Men's Lacrosse

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Preview: Notre Dame-Denver Series Has Been a Doozy

May 11, 2018


By John Heisler

Old-school men’s lacrosse aficionados may be more than capable of telling tales of Maryland-Johns Hopkins or Syracuse-Cornell matchups of years and even decades gone by.

But any look at the 21st century version of the most competitive rivalries in the game absolutely has to include the Notre Dame-Denver series that will be revisited again Sunday in a first-round NCAA Championship game—the third time in four years these programs have battled in May at the NCAA level.

In fact, these two programs--easily the two most successful outside of the traditional lacrosse neighborhoods that run from the Northeast down to Atlantic Coast Conference territory—could make a run in the ongoing narrowest victory margin category of any matchup in the game.

To start, the opposing head coaches have been to more NCAA Championships than any other active coaches. This is Denver coach Bill Tierney’s 27th year with a team in the postseason (the first 17 came at Princeton). This year, he took over the top spot on that career chart, passing former Brown and Virginia coach Dom Starsia, who also had 26. It’s Kevin Corrigan’s 23rd year in the NCAA event, all of those at Notre Dame, putting him third on that list.

The 2010 season probably qualifies as something of a watershed season in the rivalry. That’s the first year Tierney coached at Denver after 22 seasons (and six NCAA titles) at Princeton. That’s the same year Notre Dame for the first time advanced to the NCAA title game.

Notre Dame now has been to the NCAA Championship weekend in four of the past eight seasons (2010-12-14-15). Denver has qualified in five of the last seven (2011-13-14-15-17), winning the title in 2015 (after defeating the Irish in overtime in the national semifinals).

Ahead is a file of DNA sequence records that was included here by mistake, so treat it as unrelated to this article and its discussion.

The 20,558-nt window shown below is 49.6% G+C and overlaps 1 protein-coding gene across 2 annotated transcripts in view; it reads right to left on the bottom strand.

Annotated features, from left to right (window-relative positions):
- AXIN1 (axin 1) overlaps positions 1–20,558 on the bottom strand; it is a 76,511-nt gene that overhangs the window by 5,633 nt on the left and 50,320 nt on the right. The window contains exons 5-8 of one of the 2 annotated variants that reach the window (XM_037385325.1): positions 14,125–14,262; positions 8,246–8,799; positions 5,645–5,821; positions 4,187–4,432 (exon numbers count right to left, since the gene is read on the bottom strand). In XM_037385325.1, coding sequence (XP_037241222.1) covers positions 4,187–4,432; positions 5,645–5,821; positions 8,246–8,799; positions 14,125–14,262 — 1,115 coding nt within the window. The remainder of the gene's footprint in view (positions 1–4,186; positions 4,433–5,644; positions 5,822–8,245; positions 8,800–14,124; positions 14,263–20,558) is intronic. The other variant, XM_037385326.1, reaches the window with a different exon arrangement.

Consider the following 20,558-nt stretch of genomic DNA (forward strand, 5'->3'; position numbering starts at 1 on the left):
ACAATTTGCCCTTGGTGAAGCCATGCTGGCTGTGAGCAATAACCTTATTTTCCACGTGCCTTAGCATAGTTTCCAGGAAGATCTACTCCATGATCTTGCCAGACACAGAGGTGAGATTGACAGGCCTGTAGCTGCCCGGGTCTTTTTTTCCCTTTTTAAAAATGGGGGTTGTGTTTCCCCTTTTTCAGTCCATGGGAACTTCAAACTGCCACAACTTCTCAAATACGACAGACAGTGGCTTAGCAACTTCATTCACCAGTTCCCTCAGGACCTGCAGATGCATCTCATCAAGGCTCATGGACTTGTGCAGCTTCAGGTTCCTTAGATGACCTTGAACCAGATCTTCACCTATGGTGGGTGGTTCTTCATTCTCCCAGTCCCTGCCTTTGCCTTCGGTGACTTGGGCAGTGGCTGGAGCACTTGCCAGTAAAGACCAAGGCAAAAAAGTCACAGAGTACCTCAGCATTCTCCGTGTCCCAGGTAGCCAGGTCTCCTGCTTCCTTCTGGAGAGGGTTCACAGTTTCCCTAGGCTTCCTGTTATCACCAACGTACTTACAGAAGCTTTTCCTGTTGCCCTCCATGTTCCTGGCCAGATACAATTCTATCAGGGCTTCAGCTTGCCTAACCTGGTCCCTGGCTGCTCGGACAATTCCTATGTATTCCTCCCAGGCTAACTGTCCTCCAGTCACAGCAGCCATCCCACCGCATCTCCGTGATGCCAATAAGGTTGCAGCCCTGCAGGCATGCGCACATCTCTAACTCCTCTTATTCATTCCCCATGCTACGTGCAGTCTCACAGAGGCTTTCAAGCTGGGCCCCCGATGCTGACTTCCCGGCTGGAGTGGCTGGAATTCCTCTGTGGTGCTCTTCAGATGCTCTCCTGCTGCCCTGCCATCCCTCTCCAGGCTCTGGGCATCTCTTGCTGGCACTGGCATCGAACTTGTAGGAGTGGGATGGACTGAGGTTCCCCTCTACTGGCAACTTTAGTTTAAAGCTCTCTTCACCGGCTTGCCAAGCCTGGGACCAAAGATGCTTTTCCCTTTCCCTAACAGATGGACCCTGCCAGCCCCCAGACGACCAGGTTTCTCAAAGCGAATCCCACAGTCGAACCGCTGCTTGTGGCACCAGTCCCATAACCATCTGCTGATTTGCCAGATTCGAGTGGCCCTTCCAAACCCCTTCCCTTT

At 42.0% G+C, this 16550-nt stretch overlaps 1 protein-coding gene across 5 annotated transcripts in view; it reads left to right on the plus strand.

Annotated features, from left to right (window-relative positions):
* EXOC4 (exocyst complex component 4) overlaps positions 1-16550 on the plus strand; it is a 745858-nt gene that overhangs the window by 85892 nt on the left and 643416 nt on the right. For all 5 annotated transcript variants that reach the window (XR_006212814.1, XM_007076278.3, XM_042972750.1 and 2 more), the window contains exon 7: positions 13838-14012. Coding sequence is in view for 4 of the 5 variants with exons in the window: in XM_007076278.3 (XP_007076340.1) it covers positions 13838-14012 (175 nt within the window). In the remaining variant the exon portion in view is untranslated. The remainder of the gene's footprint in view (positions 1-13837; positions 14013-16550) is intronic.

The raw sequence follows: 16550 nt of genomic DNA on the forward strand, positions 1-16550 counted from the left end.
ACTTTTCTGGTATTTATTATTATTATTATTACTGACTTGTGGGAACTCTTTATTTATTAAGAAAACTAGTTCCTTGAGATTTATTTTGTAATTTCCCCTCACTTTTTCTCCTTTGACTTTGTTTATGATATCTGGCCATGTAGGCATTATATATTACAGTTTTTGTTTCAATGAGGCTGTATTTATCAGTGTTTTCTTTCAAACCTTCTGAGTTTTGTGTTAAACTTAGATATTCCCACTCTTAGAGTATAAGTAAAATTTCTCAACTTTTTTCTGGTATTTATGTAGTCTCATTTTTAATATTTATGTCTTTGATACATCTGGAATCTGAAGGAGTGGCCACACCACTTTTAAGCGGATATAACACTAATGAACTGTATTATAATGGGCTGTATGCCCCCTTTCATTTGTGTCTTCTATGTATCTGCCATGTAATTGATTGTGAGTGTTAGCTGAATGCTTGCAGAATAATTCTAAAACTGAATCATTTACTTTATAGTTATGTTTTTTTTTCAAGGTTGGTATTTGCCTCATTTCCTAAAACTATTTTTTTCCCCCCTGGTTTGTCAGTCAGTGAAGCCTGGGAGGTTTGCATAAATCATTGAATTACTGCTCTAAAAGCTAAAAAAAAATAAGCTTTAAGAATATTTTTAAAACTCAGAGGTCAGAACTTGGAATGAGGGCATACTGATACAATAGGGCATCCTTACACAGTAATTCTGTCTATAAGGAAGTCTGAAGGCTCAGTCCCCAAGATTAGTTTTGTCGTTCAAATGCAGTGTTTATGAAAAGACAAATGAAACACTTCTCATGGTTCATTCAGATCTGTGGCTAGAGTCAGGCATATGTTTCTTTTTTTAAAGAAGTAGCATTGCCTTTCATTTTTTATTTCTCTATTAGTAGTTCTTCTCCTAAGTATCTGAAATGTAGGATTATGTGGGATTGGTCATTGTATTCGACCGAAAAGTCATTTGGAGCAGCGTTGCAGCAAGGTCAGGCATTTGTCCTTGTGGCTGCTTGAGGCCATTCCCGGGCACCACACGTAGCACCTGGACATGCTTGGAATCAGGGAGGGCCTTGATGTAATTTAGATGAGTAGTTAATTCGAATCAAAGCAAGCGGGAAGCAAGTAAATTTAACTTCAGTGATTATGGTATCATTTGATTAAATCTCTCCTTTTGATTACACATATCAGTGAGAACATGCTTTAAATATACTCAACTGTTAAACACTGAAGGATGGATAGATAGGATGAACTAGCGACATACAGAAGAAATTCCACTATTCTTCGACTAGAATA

How tight have the games been between the Irish and Pioneers? Consider these numbers:

--In the 10 games beginning in Tierney’s second season in Denver in 2011, seven have been decided by a single goal—four of those in overtime and a fifth in triple overtime.

--The teams played four straight one-goal games in 2015 (two games), 2016 and 2017 (the regular-season matchup in Denver). 

--Eliminate the outlier—Denver’s 16-4 win in a 2017 NCAA quarterfinal—and the other nine games among the last 10 have been decided by an average of 1.33 goals per contest.

--These teams went to overtime (or longer) five out of six meetings from 2012 through 2016—and that has never happened in any other Division I matchup.

That’s as much drama as anyone can squeeze out of a rivalry.

All that came after Notre Dame claimed the first eight games in the series--starting in 1992 and ending in 2005 when Denver beat the Irish for the first time.

The two teams have met every season since 1998—with both programs part of the Great Western Lacrosse League starting in 1999.

These two programs have become staples in the NCAA Championship in recent times—with Corrigan the only coach in the country to lead the same team to the NCAA event in 13 straight seasons (Duke’s John Danowski also has been in the bracket 13 straight years, but the first of those came at Hofstra).